Today in 1947, US Patent 2414446 A was issued, an invention of Carl Vincent Carbone, for his “Illuminated Beer Tap.” There’s no Abstract, although in the description it includes this summary:
This invention relates to new and useful improvements in beer taps, the principal object being to provide a beer tap having illuminating means for illuminating advertising imposed thereon.
Today in 1940, US Patent 2186835 A was issued, an invention of John J. Mccauley, for his “Foam Removing Utensil and Strainer.” There’s no Abstract, although in the description it includes this summary:
This invention is an improved foam removing utensil and strainer and is intended especially for use as a bartenders implement as will hereinafter be more fully set out.
Today in 1934, US Patent 1981627 A was issued, an invention of Ralph S. Merriman, assigned to the Closure Service Company, for his “Coaster.” There’s no Abstract, although in the description it includes this summary:
My invention relates to an article of manufacture designed for use as a tray or holder for glass tumblers, bottles or the like.
Today in 1999, US Patent 5980959 A was issued, an invention of Bernard Derek Frutin, for his “Methods and Apparatus for Enhancing Beverages.” Here’s the Abstract:
Enhancing the foam head on a bottled beverage where a pressurized container is housed within the neck of the bottle and above the level of the liquid and so arranged that upon opening of the bottle the pressurized container also opens to release the liquid stream therefrom initially to float on the top surface of the beverage in the bottle.
Today in 1961, US Patent D191695 S was issued, an invention of Harold Austin, for his “Holder for Beer Foam Scrapers or the Like.” There’s no Abstract, although in the description it includes this summary:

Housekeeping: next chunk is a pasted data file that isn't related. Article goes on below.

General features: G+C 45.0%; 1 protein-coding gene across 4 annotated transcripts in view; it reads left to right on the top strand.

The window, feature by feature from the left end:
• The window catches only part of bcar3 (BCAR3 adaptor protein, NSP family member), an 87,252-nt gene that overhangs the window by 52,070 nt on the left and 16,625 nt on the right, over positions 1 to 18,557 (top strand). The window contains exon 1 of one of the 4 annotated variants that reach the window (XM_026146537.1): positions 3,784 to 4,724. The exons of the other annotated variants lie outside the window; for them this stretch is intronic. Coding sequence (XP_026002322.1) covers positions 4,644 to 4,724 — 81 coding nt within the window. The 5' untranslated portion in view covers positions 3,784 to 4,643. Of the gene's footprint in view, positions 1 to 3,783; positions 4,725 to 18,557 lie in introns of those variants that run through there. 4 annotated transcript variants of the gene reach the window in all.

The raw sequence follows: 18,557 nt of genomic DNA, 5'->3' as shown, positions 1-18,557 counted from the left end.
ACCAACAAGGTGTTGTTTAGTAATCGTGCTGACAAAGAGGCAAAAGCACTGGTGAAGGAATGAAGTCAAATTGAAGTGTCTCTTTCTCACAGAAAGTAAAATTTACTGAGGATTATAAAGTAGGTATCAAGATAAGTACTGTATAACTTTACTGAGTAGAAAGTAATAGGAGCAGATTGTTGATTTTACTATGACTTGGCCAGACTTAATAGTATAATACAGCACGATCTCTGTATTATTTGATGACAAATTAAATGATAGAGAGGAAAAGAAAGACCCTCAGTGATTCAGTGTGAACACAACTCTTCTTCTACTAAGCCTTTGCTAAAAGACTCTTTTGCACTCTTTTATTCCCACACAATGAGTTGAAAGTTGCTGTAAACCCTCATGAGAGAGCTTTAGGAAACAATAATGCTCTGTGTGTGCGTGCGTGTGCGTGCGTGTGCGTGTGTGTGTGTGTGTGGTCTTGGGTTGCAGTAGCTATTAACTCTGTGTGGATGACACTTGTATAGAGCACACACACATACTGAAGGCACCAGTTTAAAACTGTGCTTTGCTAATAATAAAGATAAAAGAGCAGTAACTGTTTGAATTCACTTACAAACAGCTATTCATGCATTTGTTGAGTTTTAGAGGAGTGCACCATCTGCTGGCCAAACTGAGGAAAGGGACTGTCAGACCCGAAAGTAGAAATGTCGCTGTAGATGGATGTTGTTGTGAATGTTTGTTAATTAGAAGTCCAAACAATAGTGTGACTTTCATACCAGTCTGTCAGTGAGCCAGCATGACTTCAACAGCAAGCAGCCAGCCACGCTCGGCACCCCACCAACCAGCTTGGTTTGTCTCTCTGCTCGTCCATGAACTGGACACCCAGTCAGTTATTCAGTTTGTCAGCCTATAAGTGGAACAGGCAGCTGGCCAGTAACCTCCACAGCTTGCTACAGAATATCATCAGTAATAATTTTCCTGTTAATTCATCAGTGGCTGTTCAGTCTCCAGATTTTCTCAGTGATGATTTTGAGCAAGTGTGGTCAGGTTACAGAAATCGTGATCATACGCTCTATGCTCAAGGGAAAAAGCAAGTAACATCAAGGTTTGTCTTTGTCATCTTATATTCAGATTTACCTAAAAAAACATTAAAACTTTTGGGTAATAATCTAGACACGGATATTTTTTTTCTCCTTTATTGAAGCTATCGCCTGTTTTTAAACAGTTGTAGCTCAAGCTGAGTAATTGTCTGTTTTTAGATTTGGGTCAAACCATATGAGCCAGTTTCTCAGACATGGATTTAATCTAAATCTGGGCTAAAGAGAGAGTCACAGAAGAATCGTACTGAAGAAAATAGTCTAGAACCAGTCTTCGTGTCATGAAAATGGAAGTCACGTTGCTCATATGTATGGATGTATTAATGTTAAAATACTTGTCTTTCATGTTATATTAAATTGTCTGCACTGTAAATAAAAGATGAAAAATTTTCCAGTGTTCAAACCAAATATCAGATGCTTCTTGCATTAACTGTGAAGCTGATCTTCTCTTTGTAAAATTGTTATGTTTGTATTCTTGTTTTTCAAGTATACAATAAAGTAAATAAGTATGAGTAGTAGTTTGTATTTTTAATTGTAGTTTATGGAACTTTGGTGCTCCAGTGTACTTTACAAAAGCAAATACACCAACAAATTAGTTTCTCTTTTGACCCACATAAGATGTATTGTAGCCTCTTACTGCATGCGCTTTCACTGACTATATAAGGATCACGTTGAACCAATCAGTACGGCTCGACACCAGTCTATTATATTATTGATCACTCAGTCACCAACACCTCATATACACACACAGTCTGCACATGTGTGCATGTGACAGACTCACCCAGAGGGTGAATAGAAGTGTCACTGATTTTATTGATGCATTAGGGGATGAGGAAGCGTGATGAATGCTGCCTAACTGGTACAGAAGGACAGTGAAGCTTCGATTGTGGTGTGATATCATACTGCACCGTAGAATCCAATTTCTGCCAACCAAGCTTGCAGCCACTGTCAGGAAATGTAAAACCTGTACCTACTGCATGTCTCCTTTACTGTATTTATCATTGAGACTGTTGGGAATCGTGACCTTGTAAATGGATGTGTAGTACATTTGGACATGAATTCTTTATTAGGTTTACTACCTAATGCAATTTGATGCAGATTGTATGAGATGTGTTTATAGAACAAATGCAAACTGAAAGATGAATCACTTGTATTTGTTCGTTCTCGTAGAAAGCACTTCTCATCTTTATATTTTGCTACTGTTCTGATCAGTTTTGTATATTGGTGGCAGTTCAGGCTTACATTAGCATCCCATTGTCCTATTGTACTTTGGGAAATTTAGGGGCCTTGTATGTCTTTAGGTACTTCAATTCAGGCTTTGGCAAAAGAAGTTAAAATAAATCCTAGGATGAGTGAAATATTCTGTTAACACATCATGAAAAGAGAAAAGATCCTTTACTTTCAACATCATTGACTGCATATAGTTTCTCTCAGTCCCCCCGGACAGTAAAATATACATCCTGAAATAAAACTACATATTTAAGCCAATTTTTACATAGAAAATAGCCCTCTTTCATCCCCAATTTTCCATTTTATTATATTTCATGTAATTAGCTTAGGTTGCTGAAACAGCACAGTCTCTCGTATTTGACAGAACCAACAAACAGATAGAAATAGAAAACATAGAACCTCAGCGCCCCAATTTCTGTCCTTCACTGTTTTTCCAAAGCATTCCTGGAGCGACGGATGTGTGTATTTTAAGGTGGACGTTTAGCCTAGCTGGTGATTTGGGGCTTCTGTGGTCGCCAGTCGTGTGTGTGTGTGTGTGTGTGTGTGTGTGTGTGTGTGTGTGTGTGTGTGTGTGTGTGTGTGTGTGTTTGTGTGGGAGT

The ornamental design for a holder for beer foam scrapers or the like as shown and described.
Today in 2010, US Patent 7810679 B2 was issued, an invention of Albert W. Wauters, Ian Anderson, and Edward P. Duffy, assigned to Anheuser-Busch Inbev S.A., for their “Beer Dispensing System with Gas Pressure Reservoir.” Here’s the Abstract:
A home beer dispensing apparatus has a keg having a self-contained bag filled with a beer and a pressure system. The pressure system creates a pressurized air space between the keg inner walls and the bag to assist in the dispensing of the beer. The pressure system has a keg one-way air valve mounted to a top wall of the keg to permit entry of pressurized air into the keg. The pressure system has a pressure reservoir mounted in the dispensing apparatus outside the keg and in fluid flow communication with the keg one-way valve. The reservoir stores a charge of pressurized air and supplies at least a portion of this charge to the keg through the keg air valve when the dispensing apparatus is operated to dispense the beer. The reservoir provides a reserved charge of pressurized gas that is on hand to reduce dampening pressure fluctuations during beer dispensing which can result in beer frothing, especially during the early stages of beer dispensing when the air head space in the keg is small. Further, the apparatus may also have a pressure sensing system adapted to measure time rate of pressure change in the keg. The apparatus has a signaling device responsive to the time rate of pressure change in the keg to produce a signal related to volume of beer remaining in the bag. Preferably, the signal is displayed visually on the dispensing apparatus.